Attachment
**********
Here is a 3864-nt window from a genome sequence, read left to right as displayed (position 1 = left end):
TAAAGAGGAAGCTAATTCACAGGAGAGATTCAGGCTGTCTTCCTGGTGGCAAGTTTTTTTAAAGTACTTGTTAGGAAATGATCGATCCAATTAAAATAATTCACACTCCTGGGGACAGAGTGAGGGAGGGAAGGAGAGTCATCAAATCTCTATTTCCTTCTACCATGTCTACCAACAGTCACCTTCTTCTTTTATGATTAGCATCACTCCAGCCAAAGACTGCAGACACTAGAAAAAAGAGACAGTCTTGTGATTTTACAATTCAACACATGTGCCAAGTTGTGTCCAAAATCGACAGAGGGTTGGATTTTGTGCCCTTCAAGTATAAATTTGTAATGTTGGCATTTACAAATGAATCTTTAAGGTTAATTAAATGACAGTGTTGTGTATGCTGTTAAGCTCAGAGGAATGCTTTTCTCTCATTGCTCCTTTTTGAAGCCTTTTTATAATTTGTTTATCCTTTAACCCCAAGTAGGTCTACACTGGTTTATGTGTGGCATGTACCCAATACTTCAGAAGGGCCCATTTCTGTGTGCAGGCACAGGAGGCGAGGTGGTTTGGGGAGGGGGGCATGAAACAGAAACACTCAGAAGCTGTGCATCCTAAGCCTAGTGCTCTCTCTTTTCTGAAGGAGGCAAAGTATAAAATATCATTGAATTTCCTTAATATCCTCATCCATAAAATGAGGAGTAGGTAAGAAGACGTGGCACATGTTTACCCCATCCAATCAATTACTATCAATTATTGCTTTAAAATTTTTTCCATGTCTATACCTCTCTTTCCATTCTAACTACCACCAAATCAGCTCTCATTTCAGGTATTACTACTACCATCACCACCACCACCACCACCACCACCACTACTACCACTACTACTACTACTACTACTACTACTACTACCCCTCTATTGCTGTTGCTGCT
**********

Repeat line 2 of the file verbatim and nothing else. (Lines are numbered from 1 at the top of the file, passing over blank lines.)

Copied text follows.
TAAAGAGGAAGCTAATTCACAGGAGAGATTCAGGCTGTCTTCCTGGTGGCAAGTTTTTTTAAAGTACTTGTTAGGAAATGATCGATCCAATTAAAATAATTCACACTCCTGGGGACAGAGTGAGGGAGGGAAGGAGAGTCATCAAATCTCTATTTCCTTCTACCATGTCTACCAACAGTCACCTTCTTCTTTTATGATTAGCATCACTCCAGCCAAAGACTGCAGACACTAGAAAAAAGAGACAGTCTTGTGATTTTACAATTCAACACATGTGCCAAGTTGTGTCCAAAATCGACAGAGGGTTGGATTTTGTGCCCTTCAAGTATAAATTTGTAATGTTGGCATTTACAAATGAATCTTTAAGGTTAATTAAATGACAGTGTTGTGTATGCTGTTAAGCTCAGAGGAATGCTTTTCTCTCATTGCTCCTTTTTGAAGCCTTTTTATAATTTGTTTATCCTTTAACCCCAAGTAGGTCTACACTGGTTTATGTGTGGCATGTACCCAATACTTCAGAAGGGCCCATTTCTGTGTGCAGGCACAGGAGGCGAGGTGGTTTGGGGAGGGGGGCATGAAACAGAAACACTCAGAAGCTGTGCATCCTAAGCCTAGTGCTCTCTCTTTTCTGAAGGAGGCAAAGTATAAAATATCATTGAATTTCCTTAATATCCTCATCCATAAAATGAGGAGTAGGTAAGAAGACGTGGCACATGTTTACCCCATCCAATCAATTACTATCAATTATTGCTTTAAAATTTTTTCCATGTCTATACCTCTCTTTCCATTCTAACTACCACCAAATCAGCTCTCATTTCAGGTATTACTACTACCATCACCACCACCACCACCACCACCACCACTACTACCACTACTACTACTACTACTACTACTACTACTACCCCTCTATTGCTGTTGCTGCT